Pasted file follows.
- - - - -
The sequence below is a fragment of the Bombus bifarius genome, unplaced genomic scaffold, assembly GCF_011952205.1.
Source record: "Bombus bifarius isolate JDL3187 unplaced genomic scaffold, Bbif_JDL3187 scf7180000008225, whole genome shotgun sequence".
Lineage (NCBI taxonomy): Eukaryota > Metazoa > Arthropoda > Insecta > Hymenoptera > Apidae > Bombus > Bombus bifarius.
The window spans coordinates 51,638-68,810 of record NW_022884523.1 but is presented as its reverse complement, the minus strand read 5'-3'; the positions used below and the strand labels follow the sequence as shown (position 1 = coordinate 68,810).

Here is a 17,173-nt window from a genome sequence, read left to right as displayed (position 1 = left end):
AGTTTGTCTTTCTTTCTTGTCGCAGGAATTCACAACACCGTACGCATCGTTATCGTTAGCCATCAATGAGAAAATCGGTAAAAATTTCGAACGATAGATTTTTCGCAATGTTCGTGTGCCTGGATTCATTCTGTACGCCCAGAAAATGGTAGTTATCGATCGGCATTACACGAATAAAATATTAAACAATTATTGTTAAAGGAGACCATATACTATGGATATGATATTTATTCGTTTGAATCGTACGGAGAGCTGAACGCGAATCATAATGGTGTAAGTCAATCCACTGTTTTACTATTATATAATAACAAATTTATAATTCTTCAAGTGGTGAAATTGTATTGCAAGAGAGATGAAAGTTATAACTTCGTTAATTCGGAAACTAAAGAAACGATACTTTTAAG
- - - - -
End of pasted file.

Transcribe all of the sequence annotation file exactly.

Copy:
The sequence below is a fragment of the Bombus bifarius genome, unplaced genomic scaffold, assembly GCF_011952205.1.
Source record: "Bombus bifarius isolate JDL3187 unplaced genomic scaffold, Bbif_JDL3187 scf7180000008225, whole genome shotgun sequence".
Lineage (NCBI taxonomy): Eukaryota > Metazoa > Arthropoda > Insecta > Hymenoptera > Apidae > Bombus > Bombus bifarius.
The window spans coordinates 51,638-68,810 of record NW_022884523.1 but is presented as its reverse complement, the minus strand read 5'-3'; the positions used below and the strand labels follow the sequence as shown (position 1 = coordinate 68,810).

Here is a 17,173-nt window from a genome sequence, read left to right as displayed (position 1 = left end):
AGTTTGTCTTTCTTTCTTGTCGCAGGAATTCACAACACCGTACGCATCGTTATCGTTAGCCATCAATGAGAAAATCGGTAAAAATTTCGAACGATAGATTTTTCGCAATGTTCGTGTGCCTGGATTCATTCTGTACGCCCAGAAAATGGTAGTTATCGATCGGCATTACACGAATAAAATATTAAACAATTATTGTTAAAGGAGACCATATACTATGGATATGATATTTATTCGTTTGAATCGTACGGAGAGCTGAACGCGAATCATAATGGTGTAAGTCAATCCACTGTTTTACTATTATATAATAACAAATTTATAATTCTTCAAGTGGTGAAATTGTATTGCAAGAGAGATGAAAGTTATAACTTCGTTAATTCGGAAACTAAAGAAACGATACTTTTAAG